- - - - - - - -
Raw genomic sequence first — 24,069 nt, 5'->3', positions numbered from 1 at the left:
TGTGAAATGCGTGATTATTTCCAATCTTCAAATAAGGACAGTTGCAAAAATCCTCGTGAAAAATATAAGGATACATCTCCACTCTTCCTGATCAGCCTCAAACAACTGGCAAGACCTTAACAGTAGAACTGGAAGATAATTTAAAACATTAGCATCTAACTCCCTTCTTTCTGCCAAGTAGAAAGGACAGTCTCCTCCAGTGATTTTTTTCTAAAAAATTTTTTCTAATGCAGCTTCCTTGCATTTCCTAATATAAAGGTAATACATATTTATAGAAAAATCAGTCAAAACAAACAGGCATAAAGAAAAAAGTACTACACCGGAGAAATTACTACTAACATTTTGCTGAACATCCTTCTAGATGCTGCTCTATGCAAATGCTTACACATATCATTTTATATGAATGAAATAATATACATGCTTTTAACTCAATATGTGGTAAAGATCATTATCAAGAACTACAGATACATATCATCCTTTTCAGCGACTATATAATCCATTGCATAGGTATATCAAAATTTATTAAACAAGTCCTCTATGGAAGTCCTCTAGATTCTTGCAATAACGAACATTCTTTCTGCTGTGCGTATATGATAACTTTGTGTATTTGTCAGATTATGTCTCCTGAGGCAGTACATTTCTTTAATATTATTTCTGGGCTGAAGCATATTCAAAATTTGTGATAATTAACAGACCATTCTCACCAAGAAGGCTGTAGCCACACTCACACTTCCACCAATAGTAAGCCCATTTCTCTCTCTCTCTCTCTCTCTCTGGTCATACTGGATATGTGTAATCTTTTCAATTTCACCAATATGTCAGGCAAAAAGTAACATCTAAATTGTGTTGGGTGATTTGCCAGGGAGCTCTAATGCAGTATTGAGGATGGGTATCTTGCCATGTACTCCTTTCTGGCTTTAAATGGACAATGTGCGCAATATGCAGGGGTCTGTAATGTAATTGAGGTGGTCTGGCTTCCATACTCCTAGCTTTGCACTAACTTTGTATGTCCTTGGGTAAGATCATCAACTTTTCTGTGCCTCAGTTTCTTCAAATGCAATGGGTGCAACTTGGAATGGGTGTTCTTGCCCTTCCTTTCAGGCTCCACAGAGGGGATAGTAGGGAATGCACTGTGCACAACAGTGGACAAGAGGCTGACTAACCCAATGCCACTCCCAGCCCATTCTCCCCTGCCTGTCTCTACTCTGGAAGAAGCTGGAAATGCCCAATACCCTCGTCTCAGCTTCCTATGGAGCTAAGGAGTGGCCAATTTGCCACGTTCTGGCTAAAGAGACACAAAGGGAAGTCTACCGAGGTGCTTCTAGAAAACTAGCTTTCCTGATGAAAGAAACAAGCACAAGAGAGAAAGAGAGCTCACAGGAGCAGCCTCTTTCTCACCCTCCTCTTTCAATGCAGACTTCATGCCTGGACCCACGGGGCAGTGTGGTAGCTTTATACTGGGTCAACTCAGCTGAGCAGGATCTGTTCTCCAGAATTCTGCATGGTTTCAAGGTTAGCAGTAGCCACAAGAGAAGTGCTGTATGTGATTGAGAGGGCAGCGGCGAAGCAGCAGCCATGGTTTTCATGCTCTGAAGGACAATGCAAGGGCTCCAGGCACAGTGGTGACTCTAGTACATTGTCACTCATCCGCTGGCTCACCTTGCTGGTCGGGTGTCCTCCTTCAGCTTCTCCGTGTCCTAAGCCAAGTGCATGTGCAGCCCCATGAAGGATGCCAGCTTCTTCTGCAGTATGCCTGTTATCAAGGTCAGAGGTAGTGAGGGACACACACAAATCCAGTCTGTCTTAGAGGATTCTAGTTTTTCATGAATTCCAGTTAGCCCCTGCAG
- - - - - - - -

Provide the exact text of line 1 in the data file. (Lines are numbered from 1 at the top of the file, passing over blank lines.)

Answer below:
Raw genomic sequence first — 24,069 nt, 5'->3', positions numbered from 1 at the left: